My only guidance was a few grainy images from in a well-thumbed issue of ‘Mean Machines Sega’, but as a child I had made up my mind that the Sega CD’s Jurassic Park Game was the definitive way to experience first-hand the wonder of John Hammond’s ill-fated theme park…
For those of you who havn’t picked up on the subtlety with which I’ve mentioned it in the past, ‘Jurassic Park’ is one of my favourite films. It’s enchanting, exciting, and mysterious, but most of all it is set in a world with blurry edges everywhere making it feel real and expansive rather than enclosed. The characters are all larger than life and caricaturish, each with a distinctive personality and matching wardrobe. Unfortunately it’s a franchise which has never really found its place in the videogame world to the loss of gamers everywhere as it is a setting that is more than ready. Arguably my favourite JP game was the recent ‘Lego Jurassic World’ which made both the ‘list of top 5 games I played in 2015’ and also my recommendation for ‘the best game for non-gamers’. Having said that, there were aspects to the flawed TellTale offering that I also found enchanting, mainly the devotion to the source material and plot (even if the gameplay was weak… to be super-nice to it…). At the time of writing that article, I mentioned the mysterious draw of the SegaCD Jurassic Park game, so one idle Friday evening I set out to play it.
As my opening paragraph alluded, this is a game that had been on my radar for some time; as a child the SegaCD was an enigmatic system where everything seemed to be FMV based (Full Motion video.. as opposed to what?… Half Motion Video?… No Motion Video?) relying on actors and grainy footage to cobble together some kind of game. I’m going to avoid criticising the technology too much, these early CD games were necessary for the development of the medium, havn’t stood the test of time (I think that the controversial ‘Night Trap’ is possibly the only one with any kind of following), but even by these standards, this is a pretty terrible game, so let me walk you through my experiences of it…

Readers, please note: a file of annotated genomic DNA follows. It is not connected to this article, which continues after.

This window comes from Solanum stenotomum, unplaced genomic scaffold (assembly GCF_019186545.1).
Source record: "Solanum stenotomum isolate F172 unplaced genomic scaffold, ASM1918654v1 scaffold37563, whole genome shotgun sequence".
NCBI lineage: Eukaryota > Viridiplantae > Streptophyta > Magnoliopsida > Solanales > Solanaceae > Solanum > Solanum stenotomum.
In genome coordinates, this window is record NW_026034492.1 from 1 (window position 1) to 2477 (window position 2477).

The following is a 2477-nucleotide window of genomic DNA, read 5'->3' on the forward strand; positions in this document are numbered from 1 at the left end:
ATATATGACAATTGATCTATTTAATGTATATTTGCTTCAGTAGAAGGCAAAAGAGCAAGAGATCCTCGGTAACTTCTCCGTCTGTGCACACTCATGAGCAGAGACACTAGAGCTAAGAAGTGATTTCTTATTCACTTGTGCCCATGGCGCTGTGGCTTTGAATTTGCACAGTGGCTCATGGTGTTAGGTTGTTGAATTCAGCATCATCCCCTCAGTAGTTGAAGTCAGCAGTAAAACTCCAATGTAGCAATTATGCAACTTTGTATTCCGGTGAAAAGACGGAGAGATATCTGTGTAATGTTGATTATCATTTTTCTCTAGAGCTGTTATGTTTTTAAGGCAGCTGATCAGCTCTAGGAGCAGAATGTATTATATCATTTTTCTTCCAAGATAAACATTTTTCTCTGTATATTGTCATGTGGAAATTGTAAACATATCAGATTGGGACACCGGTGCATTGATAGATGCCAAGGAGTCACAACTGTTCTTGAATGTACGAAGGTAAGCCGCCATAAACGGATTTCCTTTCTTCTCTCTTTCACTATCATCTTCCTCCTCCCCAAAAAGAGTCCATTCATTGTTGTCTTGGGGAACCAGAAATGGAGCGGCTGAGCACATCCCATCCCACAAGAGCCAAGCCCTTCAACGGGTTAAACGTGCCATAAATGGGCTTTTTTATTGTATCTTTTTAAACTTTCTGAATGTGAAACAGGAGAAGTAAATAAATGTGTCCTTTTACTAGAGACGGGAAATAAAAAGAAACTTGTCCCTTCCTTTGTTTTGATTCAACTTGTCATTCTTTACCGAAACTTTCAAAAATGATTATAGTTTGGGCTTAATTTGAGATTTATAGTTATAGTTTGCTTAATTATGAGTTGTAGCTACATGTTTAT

Continue reading “Jurassic Park CD: Hundstrasse Plays Another Jurassic Park Game…”
Movie tie-in games are trouble… More than any other design angle, taking a movie (or series of movies) as the inspiration and basis for a game is a treacherous path seemingly filled with more dangers than even the oft-lamented ‘Series Reboot’. Whatever angle designers come at it there is are a sprinkling of hurdles designed to induce failure, and given that most movie tie-ins are for big budget or cult-classics, the failure can rarely be swept under the carpet. In some alternative universe, I can imagine myself sitting, head on desk, having just been told that I need to develop a movie-game, with a sense of dread rising up through my body. This parallel-me is faced with a list of dangers such as: pleasing long time fans of the franchise; effectively and consistently building on someone’s creative work; stretching a two-hour movie into a 20+ hour game; Maintaining the standard of writing and storytelling; possibly meeting a movie release schedule… oh, and making a fun compelling and rewarding gaming experience… See?… trouble…
Continue reading “Jurassic Park: The Game – A Beautiful Disaster”